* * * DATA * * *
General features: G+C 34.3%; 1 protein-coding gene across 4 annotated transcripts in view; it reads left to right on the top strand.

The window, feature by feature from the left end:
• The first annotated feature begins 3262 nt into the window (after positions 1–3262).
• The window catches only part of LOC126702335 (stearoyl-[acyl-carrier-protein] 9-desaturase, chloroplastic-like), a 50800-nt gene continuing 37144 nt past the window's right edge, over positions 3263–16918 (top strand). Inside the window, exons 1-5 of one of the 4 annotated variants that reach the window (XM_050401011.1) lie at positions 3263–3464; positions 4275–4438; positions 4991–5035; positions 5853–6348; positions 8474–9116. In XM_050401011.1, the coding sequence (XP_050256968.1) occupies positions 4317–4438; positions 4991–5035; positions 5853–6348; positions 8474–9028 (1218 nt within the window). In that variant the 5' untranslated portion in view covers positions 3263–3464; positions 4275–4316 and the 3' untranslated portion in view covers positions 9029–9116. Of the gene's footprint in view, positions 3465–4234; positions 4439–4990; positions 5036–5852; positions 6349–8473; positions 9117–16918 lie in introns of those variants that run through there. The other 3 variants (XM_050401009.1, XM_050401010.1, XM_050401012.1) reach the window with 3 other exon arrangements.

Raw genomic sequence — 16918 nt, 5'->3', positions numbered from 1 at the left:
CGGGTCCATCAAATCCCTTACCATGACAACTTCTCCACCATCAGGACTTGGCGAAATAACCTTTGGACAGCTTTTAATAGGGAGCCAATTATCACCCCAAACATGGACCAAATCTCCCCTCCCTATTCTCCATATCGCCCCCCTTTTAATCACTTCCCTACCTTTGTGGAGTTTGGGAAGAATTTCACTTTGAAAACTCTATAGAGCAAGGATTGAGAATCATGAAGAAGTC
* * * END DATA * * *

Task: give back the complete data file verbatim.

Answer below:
General features: G+C 34.3%; 1 protein-coding gene across 4 annotated transcripts in view; it reads left to right on the top strand.

The window, feature by feature from the left end:
• The first annotated feature begins 3262 nt into the window (after positions 1–3262).
• The window catches only part of LOC126702335 (stearoyl-[acyl-carrier-protein] 9-desaturase, chloroplastic-like), a 50800-nt gene continuing 37144 nt past the window's right edge, over positions 3263–16918 (top strand). Inside the window, exons 1-5 of one of the 4 annotated variants that reach the window (XM_050401011.1) lie at positions 3263–3464; positions 4275–4438; positions 4991–5035; positions 5853–6348; positions 8474–9116. In XM_050401011.1, the coding sequence (XP_050256968.1) occupies positions 4317–4438; positions 4991–5035; positions 5853–6348; positions 8474–9028 (1218 nt within the window). In that variant the 5' untranslated portion in view covers positions 3263–3464; positions 4275–4316 and the 3' untranslated portion in view covers positions 9029–9116. Of the gene's footprint in view, positions 3465–4234; positions 4439–4990; positions 5036–5852; positions 6349–8473; positions 9117–16918 lie in introns of those variants that run through there. The other 3 variants (XM_050401009.1, XM_050401010.1, XM_050401012.1) reach the window with 3 other exon arrangements.

Raw genomic sequence — 16918 nt, 5'->3', positions numbered from 1 at the left:
CGGGTCCATCAAATCCCTTACCATGACAACTTCTCCACCATCAGGACTTGGCGAAATAACCTTTGGACAGCTTTTAATAGGGAGCCAATTATCACCCCAAACATGGACCAAATCTCCCCTCCCTATTCTCCATATCGCCCCCCTTTTAATCACTTCCCTACCTTTGTGGAGTTTGGGAAGAATTTCACTTTGAAAACTCTATAGAGCAAGGATTGAGAATCATGAAGAAGTC